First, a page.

Where to start, well first of all it seems apt to mention that one of the reasons that I started my blog up was so that people could follow me in my pursuit of one day becoming an Olympic athlete. Having now achieved that I guess I will need to change the title notes of the blog page. Being part of the 'greatest show on earth', as I've heard it referred to, certainly lived up to all expectations and so much more for me, having been to World Champs and previous Commonwealth Games had given me some championship experience but I don't think any British athlete could have anticipated how fantastic the games experience was going to be. Having been outside of the village up in Loughborough where I was based at a holding camp during the earlier days of the games I was getting information and details of how great it all was and that only fuelled my excitement to be part of it all. Watching the likes of Mo, Jess Ennis and Greg Rutherford winning gold and knowing I would soon get the chance to have my Olympic moment sent goosebumps down my spine.
I must admit though there was a time when I felt like the forgotten member of the athletics team being up in Loughborough, as not only had the games started but whilst the athletics programme was also underway I was the sole Team GB athlete remaining in Loughborough. I guess my fellow team mate and marathon runner Scott Overall may have also felt the same given that he was on his own out in Portugal for the remaining days before the Marathon. It was worth the wait but more on the race itself in a moment.
I guess my true Olympic experience started the day I arrived in London, that was Thursday 9th August, 3 days before the Olympic Marathon. As soon I sent foot in the capital you could sense the Olympic vibe across the city and everyone seemed it great spirits and certainly travelling in my Team GB kit also attracted a fair bit of attention. Given that I had arrived in the village only 3 days before my race I was quite conscious of staying well rested and not getting too invovled or excited by the games itself. However with my race finishing in the city and not the stadium I was quite keen to see the stadium in all its glory with athletics in full swing, so on my first night there I went to stadium to check it out and what a night to go! I witnessed probably the best mens 800m race of all time, with David Rudisha winning in World Record, and the last placed athlete coming home in what would normal pick you up a medal if not a gold in previous Olympics! Oh and some guy called Bolt also won a 200m race that night too.
My remaining days before my race were somewhat uneventful considering I was in the Olympic village in the one of the biggest City's of the World with the biggest sporting event going around me but it did at least give me time to focus mentally and soak up my thoughts and feeling about the race and what I wanted from it. One thing that was nice was a very quick family reunion the night before the race, having not seen my family (skype calls aside) for some 7 weeks. I met my wife and 4 year old son (who's birthday I had missed the week before) in Hyde Park. The night before the race myself & Scott Overall were staying in a hotel nearer to the start of the race. Seeing my excited 4 years olds face again after time away never fails to put a big smile back on my face. Unfortunately I would have to wait until after the games to see my daughter again though, she is only 1 year old (I missed her birthday last month too!) and a hectic London probably wouldn't have been the best place for her and would also have been hell for my wife to juggle two kids at the race, Thomas at least will hopefully be old enough to recall some of the day too.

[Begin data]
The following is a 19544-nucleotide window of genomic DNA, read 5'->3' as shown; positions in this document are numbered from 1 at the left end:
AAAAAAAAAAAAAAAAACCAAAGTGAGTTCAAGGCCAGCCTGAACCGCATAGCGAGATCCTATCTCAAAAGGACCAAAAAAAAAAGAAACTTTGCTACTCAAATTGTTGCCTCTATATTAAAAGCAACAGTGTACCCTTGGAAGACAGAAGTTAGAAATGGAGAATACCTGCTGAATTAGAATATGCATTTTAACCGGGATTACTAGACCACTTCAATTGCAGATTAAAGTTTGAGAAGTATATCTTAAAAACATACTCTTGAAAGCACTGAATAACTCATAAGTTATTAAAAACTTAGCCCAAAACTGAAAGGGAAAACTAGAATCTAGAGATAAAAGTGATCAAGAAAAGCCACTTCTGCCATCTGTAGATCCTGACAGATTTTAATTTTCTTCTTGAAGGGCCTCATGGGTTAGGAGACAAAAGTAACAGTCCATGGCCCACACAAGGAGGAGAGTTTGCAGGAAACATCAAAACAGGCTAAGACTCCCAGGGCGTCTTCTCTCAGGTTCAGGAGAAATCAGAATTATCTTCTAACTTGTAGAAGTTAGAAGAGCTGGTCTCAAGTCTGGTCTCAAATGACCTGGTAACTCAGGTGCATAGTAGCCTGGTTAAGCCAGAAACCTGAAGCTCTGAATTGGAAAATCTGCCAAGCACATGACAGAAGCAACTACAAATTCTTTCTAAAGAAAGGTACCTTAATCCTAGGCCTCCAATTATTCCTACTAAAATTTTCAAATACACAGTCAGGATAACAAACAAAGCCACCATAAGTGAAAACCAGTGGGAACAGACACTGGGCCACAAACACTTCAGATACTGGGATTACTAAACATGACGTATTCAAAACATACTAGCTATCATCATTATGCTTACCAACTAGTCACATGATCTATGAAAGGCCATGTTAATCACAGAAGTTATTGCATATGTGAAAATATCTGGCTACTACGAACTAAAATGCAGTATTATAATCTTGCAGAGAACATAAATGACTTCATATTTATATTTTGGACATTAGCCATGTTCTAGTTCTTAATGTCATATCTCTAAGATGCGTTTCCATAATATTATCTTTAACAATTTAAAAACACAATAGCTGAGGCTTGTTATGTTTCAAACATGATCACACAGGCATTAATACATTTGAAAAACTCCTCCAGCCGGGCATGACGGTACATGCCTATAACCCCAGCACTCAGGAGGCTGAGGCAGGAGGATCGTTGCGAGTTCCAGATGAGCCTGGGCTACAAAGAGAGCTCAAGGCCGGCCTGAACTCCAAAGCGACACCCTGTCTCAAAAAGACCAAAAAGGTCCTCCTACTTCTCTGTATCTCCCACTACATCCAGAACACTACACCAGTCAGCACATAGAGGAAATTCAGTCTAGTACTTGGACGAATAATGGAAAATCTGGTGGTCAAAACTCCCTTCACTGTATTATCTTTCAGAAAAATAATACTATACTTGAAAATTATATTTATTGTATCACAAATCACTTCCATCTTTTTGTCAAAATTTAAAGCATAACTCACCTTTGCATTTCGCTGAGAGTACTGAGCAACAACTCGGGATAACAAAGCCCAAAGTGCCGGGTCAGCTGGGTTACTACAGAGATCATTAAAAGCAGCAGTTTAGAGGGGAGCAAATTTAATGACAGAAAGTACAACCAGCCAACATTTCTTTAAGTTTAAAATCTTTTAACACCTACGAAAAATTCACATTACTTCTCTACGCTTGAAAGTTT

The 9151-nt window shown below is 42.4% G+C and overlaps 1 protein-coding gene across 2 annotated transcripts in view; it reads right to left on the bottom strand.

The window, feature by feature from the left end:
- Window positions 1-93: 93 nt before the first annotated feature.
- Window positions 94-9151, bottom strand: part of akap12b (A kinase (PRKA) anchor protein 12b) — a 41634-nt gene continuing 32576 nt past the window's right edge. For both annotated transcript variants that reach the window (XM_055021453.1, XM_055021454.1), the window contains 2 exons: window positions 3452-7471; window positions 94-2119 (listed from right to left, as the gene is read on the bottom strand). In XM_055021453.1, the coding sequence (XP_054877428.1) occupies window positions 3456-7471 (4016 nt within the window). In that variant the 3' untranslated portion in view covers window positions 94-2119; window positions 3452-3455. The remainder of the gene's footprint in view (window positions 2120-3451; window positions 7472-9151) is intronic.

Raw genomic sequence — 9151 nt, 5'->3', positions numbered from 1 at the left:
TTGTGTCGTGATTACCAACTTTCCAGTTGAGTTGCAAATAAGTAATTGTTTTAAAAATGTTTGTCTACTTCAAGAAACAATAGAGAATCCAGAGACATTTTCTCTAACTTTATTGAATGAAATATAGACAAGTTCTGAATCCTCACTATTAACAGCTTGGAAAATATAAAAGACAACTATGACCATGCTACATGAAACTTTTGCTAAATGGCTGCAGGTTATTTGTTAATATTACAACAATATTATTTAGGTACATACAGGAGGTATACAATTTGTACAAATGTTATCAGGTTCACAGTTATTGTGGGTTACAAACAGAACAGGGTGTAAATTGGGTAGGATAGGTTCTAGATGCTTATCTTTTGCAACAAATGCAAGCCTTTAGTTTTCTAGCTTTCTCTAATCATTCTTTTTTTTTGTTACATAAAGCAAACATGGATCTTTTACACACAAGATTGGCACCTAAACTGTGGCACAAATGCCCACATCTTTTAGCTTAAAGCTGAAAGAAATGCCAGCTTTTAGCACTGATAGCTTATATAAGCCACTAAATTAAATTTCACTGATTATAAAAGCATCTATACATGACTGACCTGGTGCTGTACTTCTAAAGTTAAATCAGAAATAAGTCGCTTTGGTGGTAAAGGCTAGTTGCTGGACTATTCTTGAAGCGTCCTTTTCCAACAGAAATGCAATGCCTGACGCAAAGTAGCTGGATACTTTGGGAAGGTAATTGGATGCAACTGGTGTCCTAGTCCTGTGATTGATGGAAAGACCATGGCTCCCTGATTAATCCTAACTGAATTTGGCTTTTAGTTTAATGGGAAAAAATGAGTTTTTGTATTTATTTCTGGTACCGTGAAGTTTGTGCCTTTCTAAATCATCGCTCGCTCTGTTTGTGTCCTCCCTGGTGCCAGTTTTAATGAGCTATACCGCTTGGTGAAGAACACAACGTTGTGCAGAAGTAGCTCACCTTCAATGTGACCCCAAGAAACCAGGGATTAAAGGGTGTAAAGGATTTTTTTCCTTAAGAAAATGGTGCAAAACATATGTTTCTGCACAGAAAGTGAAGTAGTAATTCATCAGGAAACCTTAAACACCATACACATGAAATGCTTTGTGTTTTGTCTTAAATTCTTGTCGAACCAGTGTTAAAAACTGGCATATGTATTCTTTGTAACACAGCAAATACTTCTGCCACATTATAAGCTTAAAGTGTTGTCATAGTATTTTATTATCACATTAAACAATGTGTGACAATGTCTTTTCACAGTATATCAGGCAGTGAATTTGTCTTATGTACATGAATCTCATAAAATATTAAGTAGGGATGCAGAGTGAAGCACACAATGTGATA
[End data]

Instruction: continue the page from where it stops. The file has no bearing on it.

The day and race itself will be one I'll never forget, even if I am to go to another Olympics Games it is never likely to provide the such an incredible atmosphere that I experienced in London. I've never seen so many passionate spectators lining a road race, walls, rooftops and flag poles! The noise was quite literally deafening on certain points of the course too, leaving my ears ringing during the race. In the early stages of the race I was conscious to not get too carried away by it all but it certainly gave me a huge lift over the closing stages when things were hurting with the wheels starting falling off with 5km to go. The conditons on the day as anyone who was there or indeed watched the race, were hot, with temparatures supposedily getting up into the high 20's. If someone had offered me those condition in advance however I would have bitten their hand off. I'm not phased by hot conditions in fact I enjoy them but I guess thats because I've performed well in these type of conditions before and if you can judge the race and conditions well there are a lot of places to be had in final quarter of the race. Whilst I'm proud of my performance on the day I can't help but think there was another 10 places or so to be had if I had judged the race slightly better, after-all I went through half way in 66.30 and finished in 2.17.00.
When I returned to Guernsey someone asked me I'd had an 'Olympic moment'... he was refering to that lasting memory that would stick in mind, and whilst essentially I have many, one of the standout moments has to actually be after the race. London Marathon had arranged a venue for friends and family and after the race I headed over there. The response I received when I entered the pub was pretty overwelming and capped off my Olympics. Even my dad had a tear in his eye and I don't even think I have ever seen my dad shed a tear before.
What capped it all off for me was the support and reaction of others, the British public really made the Olympic atmosphere and enhanced some fantastic memories but coming from Guernsey it was incredibly to see so many Guernsey flags lining the route, this made it that bit more special to me having shared it with them.